The Zoladex In Pre-menopausal Patients (ZIPP) study was designed to determine whether addition of goserelin (‘Zoladex’) and/or tamoxifen to adjuvant therapy (radiotherapy and/or chemotherapy), provided benefit to pre- or peri-menopausal women with operable, early breast cancer. A combined analysis of four randomised trials using a core protocol was performed. Patients (n=2710) were randomised into a 2×2 factorial trial based on goserelin and tamoxifen (n=1800) or randomised to receive goserelin or not (n=910; some received elective tamoxifen) for 2 years. The analysis presented here compares women who did (n=1354) or did not (n=1356) receive goserelin. After a median follow-up of 5.5 years, goserelin provided a significant benefit for event-free survival (hazard ratio [HR] 0.80; 95% confidence interval [CI] 0.69, 0.92; P=0.002) and overall survival (HR 0.81; 95% CI 0.67, 0.99; P=0.038). Goserelin was well tolerated. These data show that the addition of goserelin to standard adjuvant therapy is more effective than standard therapy alone in pre-menopausal women with early breast cancer.The addition of zoledronic acid to adjuvant endocrinetherapy improves disease-free survival in premenopausal patientswith estrogen-responsive early breast cancer.
In conclusion, ovarian ablation accompanied by tamoxifen is still being investigated versus an ovarian ablaton alone as an adjunct to or instead of chemotherapy. However, Zoladex alone was approved in Canada in April 2008.The addition of zoledronic acid to adjuvant endocrinetherapy improves disease-free survival in premenopausal patientswith estrogen-responsive early breast cancer. The use of Lupron or Zoladex alone after optimal chemotherapy is expressed by NCCN in this language: “Chemotherapy and endocrine therapy used a adjuvant should be given sequentially with endocrine therapy following chemotherapy. Early evidence shoes similar benefits form LHRH agonists as from ovarian ablation. However, the absolute benefit from chemotherapy may be small. The decision to add chemotherapy to endocrine therapy should be individualized…”.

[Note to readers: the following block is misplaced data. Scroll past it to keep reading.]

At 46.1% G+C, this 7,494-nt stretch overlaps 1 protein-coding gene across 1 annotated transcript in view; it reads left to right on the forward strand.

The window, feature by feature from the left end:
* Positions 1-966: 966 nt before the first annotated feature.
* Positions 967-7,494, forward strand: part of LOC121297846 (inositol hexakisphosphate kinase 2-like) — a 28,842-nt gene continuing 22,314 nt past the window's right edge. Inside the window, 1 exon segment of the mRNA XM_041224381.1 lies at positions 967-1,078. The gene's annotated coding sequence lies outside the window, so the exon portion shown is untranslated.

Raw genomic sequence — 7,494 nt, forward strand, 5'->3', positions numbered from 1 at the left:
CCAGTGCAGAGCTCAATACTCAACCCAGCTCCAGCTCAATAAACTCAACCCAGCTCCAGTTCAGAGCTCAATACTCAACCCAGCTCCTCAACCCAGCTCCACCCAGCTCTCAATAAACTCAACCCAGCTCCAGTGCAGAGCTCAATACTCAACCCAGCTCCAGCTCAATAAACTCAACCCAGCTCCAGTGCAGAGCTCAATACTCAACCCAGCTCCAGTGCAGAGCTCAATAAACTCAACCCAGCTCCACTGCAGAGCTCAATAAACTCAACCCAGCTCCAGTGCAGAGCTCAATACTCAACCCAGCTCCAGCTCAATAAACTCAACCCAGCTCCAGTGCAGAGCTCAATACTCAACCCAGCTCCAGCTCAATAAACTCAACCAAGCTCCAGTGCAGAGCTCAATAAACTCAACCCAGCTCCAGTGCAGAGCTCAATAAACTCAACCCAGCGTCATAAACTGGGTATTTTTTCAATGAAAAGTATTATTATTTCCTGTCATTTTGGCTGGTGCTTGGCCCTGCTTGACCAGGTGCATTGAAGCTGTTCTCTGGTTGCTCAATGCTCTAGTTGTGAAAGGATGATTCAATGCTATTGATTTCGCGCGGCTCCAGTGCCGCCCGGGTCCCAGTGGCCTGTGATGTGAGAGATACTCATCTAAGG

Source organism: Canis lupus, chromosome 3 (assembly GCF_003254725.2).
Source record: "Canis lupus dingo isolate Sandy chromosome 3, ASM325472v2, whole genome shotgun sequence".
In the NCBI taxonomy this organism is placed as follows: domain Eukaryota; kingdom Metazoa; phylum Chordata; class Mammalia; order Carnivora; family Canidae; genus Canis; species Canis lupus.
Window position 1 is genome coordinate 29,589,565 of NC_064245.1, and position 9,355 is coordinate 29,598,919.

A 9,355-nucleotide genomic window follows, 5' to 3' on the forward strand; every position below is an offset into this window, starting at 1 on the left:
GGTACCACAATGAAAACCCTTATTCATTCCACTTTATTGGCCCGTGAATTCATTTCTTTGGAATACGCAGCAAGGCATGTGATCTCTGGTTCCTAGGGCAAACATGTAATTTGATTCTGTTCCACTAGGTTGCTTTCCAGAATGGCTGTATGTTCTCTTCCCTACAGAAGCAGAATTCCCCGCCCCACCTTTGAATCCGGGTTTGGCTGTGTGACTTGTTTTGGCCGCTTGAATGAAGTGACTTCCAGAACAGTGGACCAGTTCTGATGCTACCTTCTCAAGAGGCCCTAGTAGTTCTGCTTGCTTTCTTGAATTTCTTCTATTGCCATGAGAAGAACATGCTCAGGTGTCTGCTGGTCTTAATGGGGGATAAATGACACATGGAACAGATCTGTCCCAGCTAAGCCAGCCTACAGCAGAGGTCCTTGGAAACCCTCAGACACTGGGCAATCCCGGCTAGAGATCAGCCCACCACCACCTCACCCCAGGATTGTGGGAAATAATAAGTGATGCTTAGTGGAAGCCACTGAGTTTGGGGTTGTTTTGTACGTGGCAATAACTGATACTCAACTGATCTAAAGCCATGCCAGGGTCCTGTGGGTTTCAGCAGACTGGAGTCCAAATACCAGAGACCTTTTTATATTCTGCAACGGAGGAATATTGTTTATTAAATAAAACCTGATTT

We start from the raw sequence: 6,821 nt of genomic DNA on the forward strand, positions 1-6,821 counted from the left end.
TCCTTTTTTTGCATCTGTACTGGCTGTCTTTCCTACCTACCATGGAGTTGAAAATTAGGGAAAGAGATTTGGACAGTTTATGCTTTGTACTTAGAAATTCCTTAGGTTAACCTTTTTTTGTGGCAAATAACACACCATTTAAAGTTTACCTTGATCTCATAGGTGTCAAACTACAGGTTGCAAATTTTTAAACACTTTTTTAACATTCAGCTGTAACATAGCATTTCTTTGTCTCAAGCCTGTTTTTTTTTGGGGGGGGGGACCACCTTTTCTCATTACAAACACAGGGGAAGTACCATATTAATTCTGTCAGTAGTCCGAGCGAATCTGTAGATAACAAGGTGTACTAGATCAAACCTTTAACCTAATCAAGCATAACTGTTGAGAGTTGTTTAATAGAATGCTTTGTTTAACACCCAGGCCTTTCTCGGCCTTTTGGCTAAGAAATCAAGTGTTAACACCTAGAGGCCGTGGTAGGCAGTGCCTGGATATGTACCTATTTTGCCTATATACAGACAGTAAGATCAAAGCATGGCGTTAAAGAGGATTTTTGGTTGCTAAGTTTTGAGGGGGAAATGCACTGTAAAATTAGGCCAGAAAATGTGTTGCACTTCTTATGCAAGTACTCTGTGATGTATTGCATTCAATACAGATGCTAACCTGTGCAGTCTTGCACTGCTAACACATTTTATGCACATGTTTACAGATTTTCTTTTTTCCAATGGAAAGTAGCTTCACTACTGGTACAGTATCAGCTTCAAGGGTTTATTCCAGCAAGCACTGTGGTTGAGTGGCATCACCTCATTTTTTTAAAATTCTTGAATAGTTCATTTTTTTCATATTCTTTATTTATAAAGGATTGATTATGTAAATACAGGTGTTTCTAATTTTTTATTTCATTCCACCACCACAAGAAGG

Adjuvant hormonal therapy or chmotherpay are currently recommended for premenupousal patients with breast cancer. In addition, However, NCCN also lists an option of adjuvant chemotherapy followed by hormonal therapy on p. BINV-6.
Early Breast Cancer Trialists’ Collaborative Group (EBCTCG). Aromatase inhibitors versus tamoxifen in early breast cancer: patient-level meta-analysis of the randomised trials. Lancet. 2015 Jul 23.
O.C. Freedman, MD,* G.G. Fletcher, MSc,† S. Gandhi, MSc MD,‡ M. Mates, MD,§ S.F. Dent, MD,‖ M.E. Trudeau, MD,* and A. Eisen, MD*Adjuvant endocrine therapy for early breast cancer: a systematic review of the evidence for the 2014 Cancer Care Ontario systemic therapy guideline
Curr Oncol. 2015 Mar; 22(Suppl 1): S95–S113.
Kaufmann M, Jonat W, Blamey R, Cuzick J, Namer M, Fogelman I, de Haes JC, Schumacher M & Sauerbrei W 2003 Survival analyses from the ZEBRA study. Goserelin (Zoladex) versus CMF in premenopausal women with node-positive breast cancer. European Journal of Cancer 39 1711–1717.
Kellie L Jones and Aman U Buzdar A review of adjuvant hormonal therapy in breast cancer Endocrine-Related Cancer 11 (3) 391-406